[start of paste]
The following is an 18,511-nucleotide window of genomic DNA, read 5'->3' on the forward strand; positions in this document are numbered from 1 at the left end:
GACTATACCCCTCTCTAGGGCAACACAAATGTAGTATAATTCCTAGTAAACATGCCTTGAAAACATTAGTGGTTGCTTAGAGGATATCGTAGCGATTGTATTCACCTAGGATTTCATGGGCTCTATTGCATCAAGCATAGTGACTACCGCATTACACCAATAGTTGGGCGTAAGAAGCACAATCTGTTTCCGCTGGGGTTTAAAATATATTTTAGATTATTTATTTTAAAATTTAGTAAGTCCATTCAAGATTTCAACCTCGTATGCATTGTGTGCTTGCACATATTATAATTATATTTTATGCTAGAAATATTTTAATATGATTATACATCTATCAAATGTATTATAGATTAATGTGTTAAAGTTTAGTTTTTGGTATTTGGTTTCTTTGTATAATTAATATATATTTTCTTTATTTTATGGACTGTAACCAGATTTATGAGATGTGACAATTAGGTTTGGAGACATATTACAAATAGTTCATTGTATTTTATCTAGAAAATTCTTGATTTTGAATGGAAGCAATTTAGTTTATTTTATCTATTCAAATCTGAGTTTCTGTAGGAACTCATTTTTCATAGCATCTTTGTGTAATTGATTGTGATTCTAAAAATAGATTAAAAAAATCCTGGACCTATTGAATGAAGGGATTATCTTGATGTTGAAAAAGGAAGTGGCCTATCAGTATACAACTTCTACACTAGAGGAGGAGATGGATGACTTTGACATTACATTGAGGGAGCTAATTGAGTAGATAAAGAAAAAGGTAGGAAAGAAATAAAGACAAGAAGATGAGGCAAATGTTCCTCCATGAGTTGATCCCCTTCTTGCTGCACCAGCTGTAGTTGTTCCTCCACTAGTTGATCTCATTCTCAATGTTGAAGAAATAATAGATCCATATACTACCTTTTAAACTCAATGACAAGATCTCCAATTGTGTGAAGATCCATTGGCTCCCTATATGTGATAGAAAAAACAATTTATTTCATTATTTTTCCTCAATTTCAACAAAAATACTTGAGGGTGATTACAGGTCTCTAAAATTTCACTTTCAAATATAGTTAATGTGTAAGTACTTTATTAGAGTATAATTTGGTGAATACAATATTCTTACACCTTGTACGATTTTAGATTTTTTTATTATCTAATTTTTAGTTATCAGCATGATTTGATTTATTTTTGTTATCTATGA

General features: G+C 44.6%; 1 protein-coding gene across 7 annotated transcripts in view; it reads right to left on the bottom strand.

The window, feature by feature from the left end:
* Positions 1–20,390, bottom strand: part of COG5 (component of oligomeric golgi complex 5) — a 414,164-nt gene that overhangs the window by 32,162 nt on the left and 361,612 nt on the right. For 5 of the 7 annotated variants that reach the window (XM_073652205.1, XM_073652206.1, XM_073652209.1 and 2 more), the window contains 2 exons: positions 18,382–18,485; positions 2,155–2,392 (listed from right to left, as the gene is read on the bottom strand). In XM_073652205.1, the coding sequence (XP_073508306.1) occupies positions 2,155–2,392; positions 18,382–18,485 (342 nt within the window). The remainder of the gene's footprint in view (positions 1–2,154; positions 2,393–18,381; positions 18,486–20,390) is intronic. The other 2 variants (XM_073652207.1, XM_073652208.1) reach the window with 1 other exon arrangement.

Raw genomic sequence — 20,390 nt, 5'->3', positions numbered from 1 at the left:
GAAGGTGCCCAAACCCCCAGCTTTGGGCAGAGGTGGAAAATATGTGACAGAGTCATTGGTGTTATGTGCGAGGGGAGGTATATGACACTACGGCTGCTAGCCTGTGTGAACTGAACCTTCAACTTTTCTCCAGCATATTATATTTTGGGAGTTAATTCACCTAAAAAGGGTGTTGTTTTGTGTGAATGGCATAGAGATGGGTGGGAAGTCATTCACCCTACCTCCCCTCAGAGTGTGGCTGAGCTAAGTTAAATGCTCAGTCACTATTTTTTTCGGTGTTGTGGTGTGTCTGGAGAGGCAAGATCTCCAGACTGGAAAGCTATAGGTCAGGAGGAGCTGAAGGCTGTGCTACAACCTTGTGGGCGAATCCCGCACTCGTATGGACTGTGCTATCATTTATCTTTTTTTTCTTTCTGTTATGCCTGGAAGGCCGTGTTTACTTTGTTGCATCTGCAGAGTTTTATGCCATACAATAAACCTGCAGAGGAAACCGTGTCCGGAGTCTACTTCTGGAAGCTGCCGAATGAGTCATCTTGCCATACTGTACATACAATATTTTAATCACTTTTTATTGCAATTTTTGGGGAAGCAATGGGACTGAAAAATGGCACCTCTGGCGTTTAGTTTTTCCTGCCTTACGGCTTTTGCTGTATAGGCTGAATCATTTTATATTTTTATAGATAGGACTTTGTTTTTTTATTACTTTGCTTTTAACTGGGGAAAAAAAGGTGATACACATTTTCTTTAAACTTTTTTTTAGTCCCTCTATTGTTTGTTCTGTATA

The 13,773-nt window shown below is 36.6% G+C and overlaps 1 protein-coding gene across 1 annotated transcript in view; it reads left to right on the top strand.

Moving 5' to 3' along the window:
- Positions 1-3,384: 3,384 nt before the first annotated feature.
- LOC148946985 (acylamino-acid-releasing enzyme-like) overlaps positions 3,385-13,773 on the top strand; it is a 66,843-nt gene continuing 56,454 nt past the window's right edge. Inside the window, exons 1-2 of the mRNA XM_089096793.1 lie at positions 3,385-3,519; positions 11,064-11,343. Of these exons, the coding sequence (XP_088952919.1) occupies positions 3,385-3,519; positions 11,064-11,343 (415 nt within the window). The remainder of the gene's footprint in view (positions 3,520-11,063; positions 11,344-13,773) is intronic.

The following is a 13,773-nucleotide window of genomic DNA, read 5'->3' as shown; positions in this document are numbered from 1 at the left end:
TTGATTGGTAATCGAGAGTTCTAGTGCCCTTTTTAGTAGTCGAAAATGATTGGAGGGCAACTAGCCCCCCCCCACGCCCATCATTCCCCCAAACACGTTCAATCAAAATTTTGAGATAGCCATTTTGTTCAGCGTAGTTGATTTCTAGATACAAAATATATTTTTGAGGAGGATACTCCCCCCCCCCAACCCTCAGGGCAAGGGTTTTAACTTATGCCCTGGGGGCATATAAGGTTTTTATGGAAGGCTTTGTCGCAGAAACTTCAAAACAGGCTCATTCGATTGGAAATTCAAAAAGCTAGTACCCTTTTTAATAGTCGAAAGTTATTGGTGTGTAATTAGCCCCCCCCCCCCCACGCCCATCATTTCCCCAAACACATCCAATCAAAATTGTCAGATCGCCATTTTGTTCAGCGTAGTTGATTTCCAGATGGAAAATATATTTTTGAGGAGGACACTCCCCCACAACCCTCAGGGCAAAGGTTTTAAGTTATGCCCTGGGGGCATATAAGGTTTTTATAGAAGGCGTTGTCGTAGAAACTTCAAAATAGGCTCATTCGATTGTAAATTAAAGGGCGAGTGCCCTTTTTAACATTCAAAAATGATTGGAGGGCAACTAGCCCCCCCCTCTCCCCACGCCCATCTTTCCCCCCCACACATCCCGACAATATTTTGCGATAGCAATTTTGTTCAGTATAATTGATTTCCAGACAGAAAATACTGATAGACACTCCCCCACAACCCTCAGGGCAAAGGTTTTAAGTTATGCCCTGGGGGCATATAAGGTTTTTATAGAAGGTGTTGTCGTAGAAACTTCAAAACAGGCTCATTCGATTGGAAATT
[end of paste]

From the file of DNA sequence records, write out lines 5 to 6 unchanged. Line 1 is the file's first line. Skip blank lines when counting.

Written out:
* Positions 1–20,390, bottom strand: part of COG5 (component of oligomeric golgi complex 5) — a 414,164-nt gene that overhangs the window by 32,162 nt on the left and 361,612 nt on the right. For 5 of the 7 annotated variants that reach the window (XM_073652205.1, XM_073652206.1, XM_073652209.1 and 2 more), the window contains 2 exons: positions 18,382–18,485; positions 2,155–2,392 (listed from right to left, as the gene is read on the bottom strand). In XM_073652205.1, the coding sequence (XP_073508306.1) occupies positions 2,155–2,392; positions 18,382–18,485 (342 nt within the window). The remainder of the gene's footprint in view (positions 1–2,154; positions 2,393–18,381; positions 18,486–20,390) is intronic. The other 2 variants (XM_073652207.1, XM_073652208.1) reach the window with 1 other exon arrangement.

Raw genomic sequence — 20,390 nt, 5'->3', positions numbered from 1 at the left: